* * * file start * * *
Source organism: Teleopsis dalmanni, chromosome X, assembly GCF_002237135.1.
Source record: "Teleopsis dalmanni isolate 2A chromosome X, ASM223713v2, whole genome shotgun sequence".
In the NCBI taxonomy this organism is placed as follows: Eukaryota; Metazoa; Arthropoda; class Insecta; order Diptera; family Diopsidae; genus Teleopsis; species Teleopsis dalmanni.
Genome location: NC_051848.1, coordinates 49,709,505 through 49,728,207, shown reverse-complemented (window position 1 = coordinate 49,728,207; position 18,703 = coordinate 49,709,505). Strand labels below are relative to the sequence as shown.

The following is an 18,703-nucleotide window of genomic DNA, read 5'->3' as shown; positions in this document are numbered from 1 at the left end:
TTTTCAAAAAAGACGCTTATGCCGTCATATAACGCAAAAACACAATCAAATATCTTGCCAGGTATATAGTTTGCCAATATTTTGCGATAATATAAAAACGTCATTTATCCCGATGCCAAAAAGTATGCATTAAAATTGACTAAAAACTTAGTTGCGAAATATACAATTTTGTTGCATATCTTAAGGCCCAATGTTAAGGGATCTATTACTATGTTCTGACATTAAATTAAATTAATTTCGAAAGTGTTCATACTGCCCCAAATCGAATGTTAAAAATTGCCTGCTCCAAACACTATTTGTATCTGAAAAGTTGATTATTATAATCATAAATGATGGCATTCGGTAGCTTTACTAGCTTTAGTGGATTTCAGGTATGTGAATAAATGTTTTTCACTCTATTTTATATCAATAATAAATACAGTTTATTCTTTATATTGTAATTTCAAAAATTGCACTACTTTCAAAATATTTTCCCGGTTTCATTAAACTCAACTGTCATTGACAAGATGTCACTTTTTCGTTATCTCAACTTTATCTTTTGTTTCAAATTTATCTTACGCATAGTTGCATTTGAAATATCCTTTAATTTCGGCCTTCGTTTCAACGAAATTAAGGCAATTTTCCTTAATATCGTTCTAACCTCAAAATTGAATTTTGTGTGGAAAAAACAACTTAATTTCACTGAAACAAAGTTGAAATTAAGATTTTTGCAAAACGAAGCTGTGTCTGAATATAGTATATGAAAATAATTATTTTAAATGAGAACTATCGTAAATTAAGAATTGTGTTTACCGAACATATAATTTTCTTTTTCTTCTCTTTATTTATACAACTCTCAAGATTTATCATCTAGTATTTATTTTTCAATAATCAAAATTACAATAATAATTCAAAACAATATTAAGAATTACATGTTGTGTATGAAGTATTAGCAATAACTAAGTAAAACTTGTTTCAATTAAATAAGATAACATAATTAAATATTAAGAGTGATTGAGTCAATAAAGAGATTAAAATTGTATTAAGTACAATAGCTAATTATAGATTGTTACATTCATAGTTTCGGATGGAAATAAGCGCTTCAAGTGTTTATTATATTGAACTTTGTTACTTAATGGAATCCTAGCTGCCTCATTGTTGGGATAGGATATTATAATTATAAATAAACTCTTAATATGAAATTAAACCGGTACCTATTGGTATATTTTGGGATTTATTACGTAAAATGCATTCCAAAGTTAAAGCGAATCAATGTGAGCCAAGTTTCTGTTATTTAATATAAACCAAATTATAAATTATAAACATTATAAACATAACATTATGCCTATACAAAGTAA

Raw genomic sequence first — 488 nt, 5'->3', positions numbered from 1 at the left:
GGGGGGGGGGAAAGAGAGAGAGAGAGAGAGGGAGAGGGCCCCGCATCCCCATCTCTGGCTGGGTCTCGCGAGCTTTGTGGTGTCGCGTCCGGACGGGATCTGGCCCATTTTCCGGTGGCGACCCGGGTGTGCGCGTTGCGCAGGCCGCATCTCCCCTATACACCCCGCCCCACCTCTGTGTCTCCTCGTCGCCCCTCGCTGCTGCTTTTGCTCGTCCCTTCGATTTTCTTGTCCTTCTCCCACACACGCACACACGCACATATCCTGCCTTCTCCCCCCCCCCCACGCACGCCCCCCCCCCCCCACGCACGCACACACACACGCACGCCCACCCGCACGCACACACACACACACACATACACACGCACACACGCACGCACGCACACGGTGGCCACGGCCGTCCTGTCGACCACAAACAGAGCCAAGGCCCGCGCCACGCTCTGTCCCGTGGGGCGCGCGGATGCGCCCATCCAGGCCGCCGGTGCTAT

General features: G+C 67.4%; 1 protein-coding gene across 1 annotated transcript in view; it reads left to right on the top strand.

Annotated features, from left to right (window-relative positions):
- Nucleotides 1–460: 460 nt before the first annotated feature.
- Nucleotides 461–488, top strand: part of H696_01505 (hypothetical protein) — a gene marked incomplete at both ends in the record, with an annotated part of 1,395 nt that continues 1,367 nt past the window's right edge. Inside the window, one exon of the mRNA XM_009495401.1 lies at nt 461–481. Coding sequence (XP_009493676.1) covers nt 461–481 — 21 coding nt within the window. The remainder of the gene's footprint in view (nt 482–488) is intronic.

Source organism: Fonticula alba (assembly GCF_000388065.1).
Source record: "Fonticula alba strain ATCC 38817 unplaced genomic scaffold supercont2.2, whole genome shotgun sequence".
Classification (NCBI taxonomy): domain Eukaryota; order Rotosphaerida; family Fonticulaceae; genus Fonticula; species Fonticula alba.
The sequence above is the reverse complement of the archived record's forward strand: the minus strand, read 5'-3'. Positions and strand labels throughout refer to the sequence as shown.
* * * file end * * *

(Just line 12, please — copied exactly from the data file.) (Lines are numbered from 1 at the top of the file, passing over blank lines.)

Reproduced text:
- Nucleotides 461–488, top strand: part of H696_01505 (hypothetical protein) — a gene marked incomplete at both ends in the record, with an annotated part of 1,395 nt that continues 1,367 nt past the window's right edge. Inside the window, one exon of the mRNA XM_009495401.1 lies at nt 461–481. Coding sequence (XP_009493676.1) covers nt 461–481 — 21 coding nt within the window. The remainder of the gene's footprint in view (nt 482–488) is intronic.